Since 1989 Romania has passed from the command economy of socialism to commerce based on the free market and capitalism. Romanian commercial development really started with the passing of the Company Law (Law 30/1990) which enabled the formation of limited liability companies as well as joint stock companies. This was a first step in the formation of an economy based on the individual and their endeavours.
Since 1990 whilst there have been a number of amendments to the law there has not been any move to draft a new Companies law. This is a credit to the original draftsmen as the law has stood the test of time and Romania’s experience with the new economic reality.
A number of amendments have been made to the original law to ensure that it has kept pace with changes in the economy both at the macro and micro level. As time has passed a number of practical errors and changes have been required as the basis of the economy has changed and more capitalistic values have emerged. One thinks of the protection of minority interests, liquidation and bankruptcy rights, an area of legal practise which now has it’s own laws and body of practitioners.
Another area has been the role and powers of administrators in a company. I have written in the past about the confusion surrounding the role of administrators from the legal perspective for a foreign investor.
Law 30/1990 has also been amended to bring it into line with the fiscal realities and the Financial Code has often been ahead in this regard. The Romanian financial authorities have always seen the role of an administrator as a quasi-employment position, although the law has fought against this.
This concept of legal ownership rather than a fiduciary position has led to conflict not only at the legal level but also at the practical level. Administrators under Romanian law are not seen as being in a fiduciary position but in a quasi-employee position. This was acceptable in the beginning but as business has changed and it has become more sophisticated then the role between the shareholders of the company, the company, and the administrators needs to become more defined.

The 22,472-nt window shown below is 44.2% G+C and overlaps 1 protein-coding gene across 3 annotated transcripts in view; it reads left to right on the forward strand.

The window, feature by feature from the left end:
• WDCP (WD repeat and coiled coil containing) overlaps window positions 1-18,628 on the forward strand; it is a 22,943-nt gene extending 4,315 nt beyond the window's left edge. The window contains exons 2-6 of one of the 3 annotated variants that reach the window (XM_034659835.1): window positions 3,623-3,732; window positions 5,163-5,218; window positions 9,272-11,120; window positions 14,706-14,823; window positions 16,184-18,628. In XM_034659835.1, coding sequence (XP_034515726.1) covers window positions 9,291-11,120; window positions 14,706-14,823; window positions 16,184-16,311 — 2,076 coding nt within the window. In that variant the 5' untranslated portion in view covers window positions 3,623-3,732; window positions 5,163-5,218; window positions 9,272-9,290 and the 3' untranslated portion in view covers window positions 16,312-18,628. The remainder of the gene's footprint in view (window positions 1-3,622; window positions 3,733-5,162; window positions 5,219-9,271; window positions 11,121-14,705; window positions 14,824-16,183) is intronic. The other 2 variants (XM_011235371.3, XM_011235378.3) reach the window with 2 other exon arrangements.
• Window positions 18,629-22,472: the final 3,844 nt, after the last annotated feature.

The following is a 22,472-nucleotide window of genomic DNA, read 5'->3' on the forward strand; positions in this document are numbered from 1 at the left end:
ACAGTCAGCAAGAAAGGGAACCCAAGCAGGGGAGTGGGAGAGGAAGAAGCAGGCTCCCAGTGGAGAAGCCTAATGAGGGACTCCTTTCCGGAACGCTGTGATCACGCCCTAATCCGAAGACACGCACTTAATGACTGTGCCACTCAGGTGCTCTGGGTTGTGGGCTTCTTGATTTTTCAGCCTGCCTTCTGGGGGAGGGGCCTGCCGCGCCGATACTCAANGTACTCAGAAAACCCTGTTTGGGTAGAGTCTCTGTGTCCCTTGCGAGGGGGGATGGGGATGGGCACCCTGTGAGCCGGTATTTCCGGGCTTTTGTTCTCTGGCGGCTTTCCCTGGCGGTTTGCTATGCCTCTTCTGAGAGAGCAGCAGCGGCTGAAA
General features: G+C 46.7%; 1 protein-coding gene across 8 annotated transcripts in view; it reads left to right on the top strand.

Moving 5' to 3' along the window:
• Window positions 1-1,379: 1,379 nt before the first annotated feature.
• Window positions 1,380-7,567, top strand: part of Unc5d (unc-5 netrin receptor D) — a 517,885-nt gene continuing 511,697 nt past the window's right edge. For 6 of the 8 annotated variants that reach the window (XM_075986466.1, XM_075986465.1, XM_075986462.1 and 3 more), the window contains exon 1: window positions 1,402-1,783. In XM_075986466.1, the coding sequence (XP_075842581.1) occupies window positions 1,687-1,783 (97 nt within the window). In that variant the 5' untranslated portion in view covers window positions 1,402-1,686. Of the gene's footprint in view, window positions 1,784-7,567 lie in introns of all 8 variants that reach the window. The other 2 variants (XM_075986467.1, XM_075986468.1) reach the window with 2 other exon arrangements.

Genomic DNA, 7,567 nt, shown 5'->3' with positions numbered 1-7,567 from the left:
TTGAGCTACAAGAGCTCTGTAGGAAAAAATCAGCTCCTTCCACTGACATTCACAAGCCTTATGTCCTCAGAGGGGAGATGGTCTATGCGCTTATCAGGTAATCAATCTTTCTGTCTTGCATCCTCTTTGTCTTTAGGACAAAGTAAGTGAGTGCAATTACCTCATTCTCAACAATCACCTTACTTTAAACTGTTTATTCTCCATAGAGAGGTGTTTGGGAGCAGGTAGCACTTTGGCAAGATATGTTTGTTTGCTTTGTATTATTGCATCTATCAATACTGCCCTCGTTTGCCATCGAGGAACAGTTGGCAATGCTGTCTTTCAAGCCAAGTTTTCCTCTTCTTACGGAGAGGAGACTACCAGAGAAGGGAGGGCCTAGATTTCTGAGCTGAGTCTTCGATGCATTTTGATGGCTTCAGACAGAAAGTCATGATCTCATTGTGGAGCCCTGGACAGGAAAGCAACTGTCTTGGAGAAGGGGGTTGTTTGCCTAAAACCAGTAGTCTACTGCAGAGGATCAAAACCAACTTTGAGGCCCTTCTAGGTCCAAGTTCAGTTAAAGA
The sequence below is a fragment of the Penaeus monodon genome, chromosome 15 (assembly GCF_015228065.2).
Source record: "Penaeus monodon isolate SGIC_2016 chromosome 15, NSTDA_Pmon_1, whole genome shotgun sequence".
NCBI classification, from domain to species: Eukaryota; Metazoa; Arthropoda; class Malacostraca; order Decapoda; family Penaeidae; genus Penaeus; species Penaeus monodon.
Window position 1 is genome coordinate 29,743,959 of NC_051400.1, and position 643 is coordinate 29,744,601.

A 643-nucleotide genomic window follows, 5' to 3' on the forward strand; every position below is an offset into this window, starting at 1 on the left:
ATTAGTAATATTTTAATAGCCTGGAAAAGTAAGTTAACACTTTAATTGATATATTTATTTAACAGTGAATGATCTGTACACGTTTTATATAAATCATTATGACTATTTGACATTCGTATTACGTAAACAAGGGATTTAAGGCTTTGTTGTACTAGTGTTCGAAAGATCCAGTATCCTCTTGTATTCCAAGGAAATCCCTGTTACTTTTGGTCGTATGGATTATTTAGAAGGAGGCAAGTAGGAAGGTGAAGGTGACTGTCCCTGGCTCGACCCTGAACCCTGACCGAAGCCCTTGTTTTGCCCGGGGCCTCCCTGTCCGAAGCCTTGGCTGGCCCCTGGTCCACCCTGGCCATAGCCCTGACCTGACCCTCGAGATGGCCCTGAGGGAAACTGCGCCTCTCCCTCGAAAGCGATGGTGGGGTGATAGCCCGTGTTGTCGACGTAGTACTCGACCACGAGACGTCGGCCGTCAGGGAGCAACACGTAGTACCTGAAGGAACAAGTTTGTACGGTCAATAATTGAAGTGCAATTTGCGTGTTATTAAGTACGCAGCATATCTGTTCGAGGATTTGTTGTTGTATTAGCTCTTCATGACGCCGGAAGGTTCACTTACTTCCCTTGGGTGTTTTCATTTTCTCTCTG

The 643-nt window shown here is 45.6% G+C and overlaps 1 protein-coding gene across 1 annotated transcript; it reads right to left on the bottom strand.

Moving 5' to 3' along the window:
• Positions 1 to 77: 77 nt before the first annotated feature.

An area where the legislators and the business community have has sought to bring some semblance of clarity is in relation to administrators and their mandate with the company. Under Romanian law the position of the administrator is subservient to the general meeting of the shareholders of the company. As we have explained in previous blogs the role of the administrator is to implement the decision of the shareholders. They do not have the decision making powers of a western director.
When originally drafted Law 30/1990 did not allow administrators to be employees of the company. Thus although they were appointed to implement the decision of the shareholders their position was ambiguous. This meant that as they were not employees they fell into a black hole so far as the tax authorities were concerned. As they could not be employees of the company they did not have to pay tax and the company did not have to pay Romanian social security for them on any monies they received.
In the early days there was also a debate as to whether or not they could receive money from the company. They were therefore in an area of possibly being a social strain on the economy. They did however draw money from the companies for which they worked often by way of inflated expenses again not taxable.
To reconcile this position Law 30/1990 was amended over a period of time to allow the administrators to have a mandate contract. Although the administrator was appointed by the general meeting of the shareholders and their rights and liabilities are set out in the statute of the company the law required that they also entered into a mandate contract with the company.
These mandate contracts are now an important contract for the company. The mandate contract allows the company to arrange its relationship with the administrator outside the terms of the statutes of the company. Whilst so far as third parties re concerned they only need to look at the statutes for the powers and authorities of the administrator but the company can limit the powers of the administrator outside the statutes by the mandate agreement. Such limitations can for example be signing authority at the bank; signing contracts; employee relations etc.
If the administrator breaches the contract then he will be liable under the law for breach of contract rather than his position as an administrator. This means that the company will have a greater chance of recovery of any damages should he exceed his powers and liabilities under the mandate contract.
Shareholders therefore need to examine their contracts with the administrators and see if there are areas where they can improve their control over the management of their company. All of this will help the expansion of business in Romania.